A study conducted by the Physicians for Responsible Medicine revealed that a vegetarian diet enhances the rate of fat burning after meals, leads to weight loss, and improves risk factors for heart problems in individuals who are overweight, according to an experiment published in the Journal of the American Medical Association JAMA Network Open.
The study randomly assigned participants – who were overweight and had no history of diabetes – to an intervention or other control group at a 1: 1 ratio for 16 weeks.
Participants in the intervention group followed a low-fat plant-based diet based on fruits, vegetables, whole grains, and legumes with no caloric limit. This control group made no dietary changes and neither group changed exercise or medication routines.
The researchers used indirect calorimetry to measure how many calories the participants burned after eating a standard meal at the start and end of the study.
The vegetarian group increased their post-meal calorie burn by 18.7% on average after 16 weeks, while the other group’s post-meal calorie burn did not change significantly.
For years and decades, these findings are groundbreaking for 160 million Americans who have been overweight and obese over years and decades, said Hannah Kahlova, clinical research director at the American Physicians’ Committee. “.
In just 16 weeks, participants in the vegetarian group reduced their body weight by an average of 6.4 kg, compared to a negligible change in the control group.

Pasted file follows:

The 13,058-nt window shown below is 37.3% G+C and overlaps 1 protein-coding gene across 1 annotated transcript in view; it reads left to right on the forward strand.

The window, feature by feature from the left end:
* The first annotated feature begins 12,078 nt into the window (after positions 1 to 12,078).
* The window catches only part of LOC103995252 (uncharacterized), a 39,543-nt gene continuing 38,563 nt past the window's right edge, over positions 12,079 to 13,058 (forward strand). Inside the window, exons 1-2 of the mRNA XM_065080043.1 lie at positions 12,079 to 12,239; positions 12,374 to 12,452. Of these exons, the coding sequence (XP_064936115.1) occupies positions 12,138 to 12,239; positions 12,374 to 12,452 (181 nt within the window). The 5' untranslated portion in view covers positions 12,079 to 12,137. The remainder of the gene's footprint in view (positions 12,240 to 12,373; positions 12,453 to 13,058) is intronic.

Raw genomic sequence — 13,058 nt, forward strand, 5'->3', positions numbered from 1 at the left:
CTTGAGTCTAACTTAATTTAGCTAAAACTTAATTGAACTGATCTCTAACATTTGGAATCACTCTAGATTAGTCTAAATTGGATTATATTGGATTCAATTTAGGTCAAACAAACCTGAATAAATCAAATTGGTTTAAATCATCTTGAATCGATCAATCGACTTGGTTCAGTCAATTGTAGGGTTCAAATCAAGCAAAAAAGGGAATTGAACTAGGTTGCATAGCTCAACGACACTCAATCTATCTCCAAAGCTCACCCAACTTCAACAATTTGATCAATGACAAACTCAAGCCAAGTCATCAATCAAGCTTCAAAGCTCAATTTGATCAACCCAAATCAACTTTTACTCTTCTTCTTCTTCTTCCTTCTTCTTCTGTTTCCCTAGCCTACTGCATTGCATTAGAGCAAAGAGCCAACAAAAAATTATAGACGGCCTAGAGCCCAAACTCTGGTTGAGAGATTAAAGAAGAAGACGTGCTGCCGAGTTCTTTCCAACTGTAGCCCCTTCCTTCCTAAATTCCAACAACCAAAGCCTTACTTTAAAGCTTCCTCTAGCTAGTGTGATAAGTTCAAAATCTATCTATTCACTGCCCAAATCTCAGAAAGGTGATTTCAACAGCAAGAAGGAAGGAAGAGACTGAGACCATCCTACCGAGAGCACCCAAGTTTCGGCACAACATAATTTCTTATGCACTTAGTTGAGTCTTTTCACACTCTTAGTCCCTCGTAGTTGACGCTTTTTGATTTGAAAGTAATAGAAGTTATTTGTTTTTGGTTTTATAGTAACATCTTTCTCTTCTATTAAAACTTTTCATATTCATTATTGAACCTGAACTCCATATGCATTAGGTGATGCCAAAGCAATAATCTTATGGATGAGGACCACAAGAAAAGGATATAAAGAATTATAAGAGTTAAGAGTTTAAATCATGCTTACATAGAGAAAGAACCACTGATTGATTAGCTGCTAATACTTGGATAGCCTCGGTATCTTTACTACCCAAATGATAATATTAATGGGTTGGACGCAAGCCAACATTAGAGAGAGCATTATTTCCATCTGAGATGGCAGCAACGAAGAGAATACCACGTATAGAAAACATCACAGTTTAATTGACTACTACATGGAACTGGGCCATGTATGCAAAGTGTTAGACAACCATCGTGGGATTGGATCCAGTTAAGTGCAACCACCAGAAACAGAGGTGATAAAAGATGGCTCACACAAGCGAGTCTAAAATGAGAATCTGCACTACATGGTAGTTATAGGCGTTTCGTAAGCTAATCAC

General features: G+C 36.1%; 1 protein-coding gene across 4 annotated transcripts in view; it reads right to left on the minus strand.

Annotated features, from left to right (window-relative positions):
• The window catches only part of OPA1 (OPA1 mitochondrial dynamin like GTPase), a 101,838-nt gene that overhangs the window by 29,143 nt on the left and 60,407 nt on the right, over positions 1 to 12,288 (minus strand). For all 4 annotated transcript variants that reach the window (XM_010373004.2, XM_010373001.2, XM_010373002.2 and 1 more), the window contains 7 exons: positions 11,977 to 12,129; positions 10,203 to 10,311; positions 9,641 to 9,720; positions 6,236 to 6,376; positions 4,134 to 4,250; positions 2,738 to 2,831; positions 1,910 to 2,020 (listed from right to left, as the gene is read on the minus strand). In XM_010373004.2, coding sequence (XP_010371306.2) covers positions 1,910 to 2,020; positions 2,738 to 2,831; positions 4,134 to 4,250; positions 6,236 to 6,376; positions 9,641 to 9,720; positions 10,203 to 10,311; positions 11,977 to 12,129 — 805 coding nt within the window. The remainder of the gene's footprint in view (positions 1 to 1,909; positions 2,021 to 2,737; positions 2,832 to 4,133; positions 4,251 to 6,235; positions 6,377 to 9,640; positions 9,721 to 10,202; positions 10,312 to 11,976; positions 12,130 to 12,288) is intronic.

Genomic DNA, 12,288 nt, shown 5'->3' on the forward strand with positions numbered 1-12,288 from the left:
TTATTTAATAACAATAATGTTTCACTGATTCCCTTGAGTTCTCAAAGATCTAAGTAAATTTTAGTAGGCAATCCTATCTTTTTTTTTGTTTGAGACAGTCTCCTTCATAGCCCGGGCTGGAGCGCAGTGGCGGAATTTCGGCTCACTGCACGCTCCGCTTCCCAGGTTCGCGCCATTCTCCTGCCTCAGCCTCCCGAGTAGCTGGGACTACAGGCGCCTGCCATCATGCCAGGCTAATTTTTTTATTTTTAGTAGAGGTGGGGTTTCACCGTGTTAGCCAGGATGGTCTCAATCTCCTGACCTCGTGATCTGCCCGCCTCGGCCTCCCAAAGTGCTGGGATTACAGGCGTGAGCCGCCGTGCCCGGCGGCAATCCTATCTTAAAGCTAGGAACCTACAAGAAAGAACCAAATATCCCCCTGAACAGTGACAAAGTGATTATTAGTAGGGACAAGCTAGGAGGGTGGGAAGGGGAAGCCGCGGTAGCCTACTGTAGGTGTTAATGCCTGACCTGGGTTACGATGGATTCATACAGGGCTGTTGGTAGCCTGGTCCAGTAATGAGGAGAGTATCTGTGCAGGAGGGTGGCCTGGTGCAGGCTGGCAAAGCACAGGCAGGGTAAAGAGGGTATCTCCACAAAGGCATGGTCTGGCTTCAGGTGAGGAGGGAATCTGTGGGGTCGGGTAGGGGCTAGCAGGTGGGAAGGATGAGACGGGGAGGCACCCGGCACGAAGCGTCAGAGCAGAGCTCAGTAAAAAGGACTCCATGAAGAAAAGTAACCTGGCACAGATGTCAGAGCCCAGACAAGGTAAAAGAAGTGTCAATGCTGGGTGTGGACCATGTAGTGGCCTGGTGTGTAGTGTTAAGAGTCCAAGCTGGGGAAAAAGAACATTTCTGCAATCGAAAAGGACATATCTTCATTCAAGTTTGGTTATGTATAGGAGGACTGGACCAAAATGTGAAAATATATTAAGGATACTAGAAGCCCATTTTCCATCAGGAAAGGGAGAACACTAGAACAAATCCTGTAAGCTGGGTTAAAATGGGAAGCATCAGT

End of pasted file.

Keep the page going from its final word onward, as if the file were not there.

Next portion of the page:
The vegetarian group also saw significant reductions in fat mass and visceral fat volume – the dangerous fats found around internal organs.
The researchers also collaborated with researchers at Yale University to track intracellular and hepatic lipids – the fats accumulated in muscle and liver cells – in a subset of participants using magnetic resonance spectroscopy.
Those in the vegetarian group reduced fats within the liver and muscle cells by 34% and 10%, respectively, while the control group did not experience significant changes.The fats stored in these cells were linked to insulin resistance and type 2 diabetes.
“When fat builds up in liver and muscle cells, it interferes with insulin’s ability to get glucose out of the bloodstream and into the cells,” said Dr. Kahliova.
“After just 16 weeks of following a low-fat plant-based diet, study participants reduced fats in their cells and reduced the chances of developing type 2 diabetes,” she said.